On July 6, 2012, the Internet went quiet for a few hours. Well, Club Sea Ray did, anyway, while a few dozen of the 26,000-member forum’s most active users did something different. They talked face to face, shared cocktails, met old and new friends and ate lobster while their kids played and spouses chatted—all with the Manhattan skyline standing over them. This was the 2012 Club Sea Ray Rendezvous at Liberty Landing Marina in Jersey City, New Jersey. It’s an independently organized event, but on this day, mother Sea Ray was watching.
These guys are the characters that post in the forum several times a day. In planning the rendezvous, they accumulated more than a thousand posts. As 410 Sundancer owner Rick Boyles explains, the compulsion to talk to fellow boaters online daily comes from an infatuation with being out on the water. “All of my spare time is spent in anticipation of getting off the dock,” he says.
Rick is not alone. This year’s cruise marked the fifth successful rendezvous for the club. The fleet has grown each year, thanks largely to activity in the forum. This year’s Liberty Landing group boasted 23 boats and 75 people from New York, New Jersey, Connecticut and even Virginia.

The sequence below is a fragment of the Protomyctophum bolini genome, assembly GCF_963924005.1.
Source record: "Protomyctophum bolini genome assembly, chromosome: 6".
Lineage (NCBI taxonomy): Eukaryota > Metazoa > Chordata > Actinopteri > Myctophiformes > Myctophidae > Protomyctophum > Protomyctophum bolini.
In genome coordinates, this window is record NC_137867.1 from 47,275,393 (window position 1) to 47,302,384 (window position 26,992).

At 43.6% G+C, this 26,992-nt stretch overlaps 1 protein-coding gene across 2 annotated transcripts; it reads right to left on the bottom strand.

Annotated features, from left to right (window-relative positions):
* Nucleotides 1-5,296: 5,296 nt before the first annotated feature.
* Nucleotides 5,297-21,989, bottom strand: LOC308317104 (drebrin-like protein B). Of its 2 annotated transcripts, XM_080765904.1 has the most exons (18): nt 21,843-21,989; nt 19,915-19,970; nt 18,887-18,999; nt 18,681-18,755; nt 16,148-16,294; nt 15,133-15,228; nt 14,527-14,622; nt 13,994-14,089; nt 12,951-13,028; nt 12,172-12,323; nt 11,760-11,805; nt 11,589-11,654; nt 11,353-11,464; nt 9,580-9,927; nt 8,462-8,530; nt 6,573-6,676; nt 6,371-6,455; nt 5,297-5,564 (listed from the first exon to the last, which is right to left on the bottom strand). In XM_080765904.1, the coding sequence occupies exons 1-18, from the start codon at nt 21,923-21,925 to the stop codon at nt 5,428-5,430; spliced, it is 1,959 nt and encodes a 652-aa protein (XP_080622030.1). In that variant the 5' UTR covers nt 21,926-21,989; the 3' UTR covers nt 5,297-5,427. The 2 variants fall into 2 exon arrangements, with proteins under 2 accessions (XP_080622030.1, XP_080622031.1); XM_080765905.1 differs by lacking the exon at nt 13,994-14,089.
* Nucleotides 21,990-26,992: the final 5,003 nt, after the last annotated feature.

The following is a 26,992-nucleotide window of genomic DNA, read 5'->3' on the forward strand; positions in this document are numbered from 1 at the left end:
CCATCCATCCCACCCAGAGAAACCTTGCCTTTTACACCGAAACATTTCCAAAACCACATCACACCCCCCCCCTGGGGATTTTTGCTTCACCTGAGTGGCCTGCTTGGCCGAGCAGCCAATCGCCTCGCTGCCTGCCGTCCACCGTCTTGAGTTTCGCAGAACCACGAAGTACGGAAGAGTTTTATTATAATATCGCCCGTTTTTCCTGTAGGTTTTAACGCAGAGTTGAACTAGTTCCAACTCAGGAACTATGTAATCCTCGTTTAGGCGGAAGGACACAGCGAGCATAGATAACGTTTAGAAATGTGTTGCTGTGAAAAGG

Boyles and Ron Lumachi, a 340 Sedan Bridge owner known as “The Cruise Director,” do a lot of the legwork. That means everything from finding a marina that can accommodate the large group, to making nametags, to carefully orchestrating the Friday night potluck dinner, which the group affectionately calls “The Table of the Gods.”
So with growing appetites on Friday afternoon, the families idled into the marina one by one, the Freedom Tower and Empire State Building standing over their shoulders like badges of honor.
By four o’clock, the marina had become Sea Ray City. The place was abuzz with activity and laughter as families relaxed together, guys talked maintenance and upgrades, and sets of kids branched off as they were reunited with their “boat friends.”
Still, much of this year’s chatter surrounded the contents of two large coolers aboard Susie and Gary Warren’s Four Suns. On the web, the code word for the contents had been “hot dogs,” and Gary had joked, almost daily, that he was going to travel from his home port in Virginia past New Jersey to Eastern Connecticut to pick up the hot dogs. They would be his contribution to the dinner, but there would not be enough for everybody. Clearly, something was up.
As it turns out, there was a new addition to the Table of the Gods this year. Further, there was a surprise guest to share in the feast and fun. The higher-ups at the company were so impressed by the independently organized group’s traction, brand loyalty and plain old love for cruising that they sent two gourmet gifts and an ambassador to the party: 100 lobsters, 200 oysters and the company’s famous yacht delivery captain, Rusty Higgins.
And so, the group enjoyed the good life at their dinner party aboard an antique lightship with the Manhattan skyline majestically lit in the background. What an unbeatable combination.